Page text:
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How I Stuck to My First New Year’s Resolution

I have never been one for New Year’s resolutions. Whether that’s because I don’t believe a single day can change my mindset or because I’m too lazy to try, I can’t really say. But every year when someone asks me what my resolution is, I have always responded with a shrug and a quick “I don’t do resolutions.” In fact, the resolution in question didn’t actually start on the first day of 2019. It started on the second, when I took my car in for an oil change and left with an $800 quote to get the front control arms replaced on my poor 2003 Suzuki.

My bank account was already looking a little sad, and with a number of big trips planned this year, I knew I had to buckle down and start saving. Hence, a New Year’s resolution: I was going to save money. Here’s a few ways I’ve managed to succeed (so far!).


1. Start with a tangible goal

It’s easy enough to say “I want to save money.” But what does that mean? It’s a vague statement with no discernible action. So start with something more specific. For me, that was “I will stop eating out.” I had gotten into the habit of buying a latte every morning before class or work and would stop for tacos or a bagel on my way home. I knew that if I could beat that habit, I would save a ton of money, which would help towards my overall goal.


2. Make it realistic

I knew I wouldn’t be able to keep this up for a whole year. I love pasta too much, and going out for food or drinks is a huge social thing for me. So I started with a month. It was a short-term goal that made the experience seem a little more tolerable, and I figured that was long enough for me to break the habit of eating out for convenience’s sake. Of course, you’ll want to adjust these tips to suit your own resolution, like setting the goal to work out four days a week for the month of January if you’re trying to get fitter. By the end of the month, you’ll be more inclined to take on the rest of the year.



3. Bring a friend

A partner is a great idea to help you succeed in your resolution. For me, I knew it would be easiest if I just recruited my entire household, so I roped my boyfriend and our roommate into the plan. As students, they both needed to save as well, so it didn’t take much convincing. The number of times I was driving home from work and wanted to stop for a milkshake is countless, but I always stopped myself when I thought about what my boyfriend and roommate would say. We held each other accountable. It also helped that when I used to go out to eat, it was usually with them, so when we all committed to this resolution together, we found other ways to entertain ourselves, like board games or movie nights.


4. Make it easy for yourself

It’s not like I stopped drinking lattes or eating tacos—that’s definitely not realistic for me. Instead, I started making them at home. My resolution forced me to get more creative, and I came up with ways to sort of trick the system, while still saving money. I spent more money on milk because I always kept it in my fridge for my morning latte, but $5 a week is a pretty big difference from $5 a day. I spent more time at Save-On this month than I did all year in 2018. Every time I was feeling snacky or had a craving, we would go to the grocery store to see what we could do about it. A resolution doesn’t have to mean cutting something out completely. It was okay for me to treat myself and spend a bit of money, but I still followed my specific, tangible goal, and that helped me save money overall (without going crazy).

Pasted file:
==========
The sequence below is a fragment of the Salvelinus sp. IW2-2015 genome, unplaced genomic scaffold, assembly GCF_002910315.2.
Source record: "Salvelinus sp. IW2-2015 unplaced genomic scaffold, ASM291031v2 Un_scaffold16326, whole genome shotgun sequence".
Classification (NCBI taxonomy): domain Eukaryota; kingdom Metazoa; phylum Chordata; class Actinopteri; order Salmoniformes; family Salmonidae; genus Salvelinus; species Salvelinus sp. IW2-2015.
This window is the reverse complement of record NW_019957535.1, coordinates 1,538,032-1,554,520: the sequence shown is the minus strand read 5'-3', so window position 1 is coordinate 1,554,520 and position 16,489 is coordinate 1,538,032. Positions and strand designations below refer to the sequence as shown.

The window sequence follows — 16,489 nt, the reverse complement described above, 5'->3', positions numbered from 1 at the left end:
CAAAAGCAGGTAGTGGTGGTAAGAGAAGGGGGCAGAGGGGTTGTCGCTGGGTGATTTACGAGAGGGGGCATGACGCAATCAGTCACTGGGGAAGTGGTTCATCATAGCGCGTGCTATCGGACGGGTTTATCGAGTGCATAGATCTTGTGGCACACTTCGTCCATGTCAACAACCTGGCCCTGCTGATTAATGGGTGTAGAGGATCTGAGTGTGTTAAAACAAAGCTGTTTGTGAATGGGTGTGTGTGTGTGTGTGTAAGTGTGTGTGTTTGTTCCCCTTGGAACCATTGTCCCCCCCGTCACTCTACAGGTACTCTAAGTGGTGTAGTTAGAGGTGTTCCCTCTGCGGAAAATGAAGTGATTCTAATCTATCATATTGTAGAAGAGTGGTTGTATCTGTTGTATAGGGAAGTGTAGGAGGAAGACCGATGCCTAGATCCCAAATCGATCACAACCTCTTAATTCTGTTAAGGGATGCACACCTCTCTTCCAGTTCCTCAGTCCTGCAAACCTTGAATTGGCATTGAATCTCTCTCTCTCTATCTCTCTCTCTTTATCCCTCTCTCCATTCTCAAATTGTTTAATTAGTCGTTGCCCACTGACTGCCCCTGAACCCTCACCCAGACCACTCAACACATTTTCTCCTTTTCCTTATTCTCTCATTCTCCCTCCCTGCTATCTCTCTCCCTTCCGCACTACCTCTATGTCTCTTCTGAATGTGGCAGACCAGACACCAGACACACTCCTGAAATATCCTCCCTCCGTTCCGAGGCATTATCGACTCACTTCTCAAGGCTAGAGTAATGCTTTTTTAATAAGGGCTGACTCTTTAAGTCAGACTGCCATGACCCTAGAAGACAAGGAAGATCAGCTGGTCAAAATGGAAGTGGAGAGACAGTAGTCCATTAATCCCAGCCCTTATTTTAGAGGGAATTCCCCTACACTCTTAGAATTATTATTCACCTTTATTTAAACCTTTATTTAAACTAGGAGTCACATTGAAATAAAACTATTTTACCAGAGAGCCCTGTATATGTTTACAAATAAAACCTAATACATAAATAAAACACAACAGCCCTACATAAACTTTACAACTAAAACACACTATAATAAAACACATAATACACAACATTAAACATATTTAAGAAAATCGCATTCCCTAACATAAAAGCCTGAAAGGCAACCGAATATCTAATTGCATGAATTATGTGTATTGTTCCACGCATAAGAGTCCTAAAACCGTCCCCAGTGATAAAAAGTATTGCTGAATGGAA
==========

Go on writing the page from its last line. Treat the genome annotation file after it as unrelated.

5.  Reward yourself

For us, this was a trip to Bin 4 to get some happy hour burgers (see, still saving!). We had completed our original goal and rewarded ourselves by eating out—but that doesn’t mean we’re going to go back to what we were doing before. I enjoyed eating out a lot more after not doing it for a month, and am particularly enjoying how much more money I have in the bank. We have resolved to limit our eating out to twice a month, and I personally have decided to only eat out with friends in social situations. No more expensive coffees or solo stops at Tim Hortons, but that doesn’t seem so bad now that I’ve done it for this long.


All in all, I did notice a huge difference in my spending habits, and I found that once I started saving on food, I was more conscious of other purchases as well. I stopped online shopping as much, and now avoid clothing stores all together unless there’s something I really need.

Hopefully, these tips can help you with whatever resolution you’ve made, and don’t forget that you don’t need a new year to start working towards a better you! What are your tips for making a change in your life?

Ellen is a fourth year student at the University of Victoria, completing a major in Writing and a minor in Professional Writing: Editing and Publishing. She is currently a Campus Correspondent for the UVic chapter, and spends most of her free time playing Wii Sports and going out for breakfast. She hopes to continue her career in magazine editing after graduation, and finally travel somewhere farther than Disneyworld. You can follow her adventures @ellen.harrison
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